Cost benefit analysis vs. referenda

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    We consider a planner who chooses between two possible public policies and ask whether a referendum or a cost benefit analysis leads to higher welfare. We find that a referendum leads to higher welfare than a cost benefit analyses in "common value" environments. Cost benefit analysis is better in "private value" environments.Cost benefit analysis, elections, referenda, project evaluation

    Cost-Benefit Analysis Under Uncertainty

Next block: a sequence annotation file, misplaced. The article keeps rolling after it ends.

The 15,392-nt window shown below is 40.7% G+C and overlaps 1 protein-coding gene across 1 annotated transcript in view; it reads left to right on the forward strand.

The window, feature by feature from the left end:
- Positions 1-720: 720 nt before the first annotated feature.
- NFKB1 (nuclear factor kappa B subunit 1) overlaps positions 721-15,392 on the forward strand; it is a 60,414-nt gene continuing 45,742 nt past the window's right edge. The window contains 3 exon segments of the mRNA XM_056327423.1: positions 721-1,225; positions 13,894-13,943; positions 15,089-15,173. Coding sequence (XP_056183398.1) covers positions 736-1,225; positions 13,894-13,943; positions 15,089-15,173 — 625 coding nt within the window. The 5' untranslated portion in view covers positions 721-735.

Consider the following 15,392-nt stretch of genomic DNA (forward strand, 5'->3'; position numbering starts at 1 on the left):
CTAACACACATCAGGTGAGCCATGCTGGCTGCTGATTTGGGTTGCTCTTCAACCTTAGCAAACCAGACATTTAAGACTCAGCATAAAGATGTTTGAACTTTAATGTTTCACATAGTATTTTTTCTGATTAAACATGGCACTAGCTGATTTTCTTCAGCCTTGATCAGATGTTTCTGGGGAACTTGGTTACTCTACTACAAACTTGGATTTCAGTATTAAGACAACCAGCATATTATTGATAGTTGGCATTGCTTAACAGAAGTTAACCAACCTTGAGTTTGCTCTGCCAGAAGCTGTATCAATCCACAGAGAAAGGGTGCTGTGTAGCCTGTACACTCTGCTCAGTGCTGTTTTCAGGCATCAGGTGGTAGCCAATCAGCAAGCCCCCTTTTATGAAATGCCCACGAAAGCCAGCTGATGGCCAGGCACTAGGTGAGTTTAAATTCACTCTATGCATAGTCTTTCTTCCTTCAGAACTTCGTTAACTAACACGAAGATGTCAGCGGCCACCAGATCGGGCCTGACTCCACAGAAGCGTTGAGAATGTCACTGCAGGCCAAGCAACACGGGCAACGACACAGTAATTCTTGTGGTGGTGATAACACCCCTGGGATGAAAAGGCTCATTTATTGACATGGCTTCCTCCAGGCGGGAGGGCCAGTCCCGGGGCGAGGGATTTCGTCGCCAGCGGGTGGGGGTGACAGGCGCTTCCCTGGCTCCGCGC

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    In what follows we provide a conceptually correct procedure for determining whether a risky project passes the "potential Pareto improvement" welfare criterion which forms the normative basis of cost-benefit analysis. In this approach the role of secondary markets in providing opportunities for redistributing risk is made transparent and the modifications necessary when such markets do not exist are suggested.

    Cost-benefit analysis and valuation uncertainty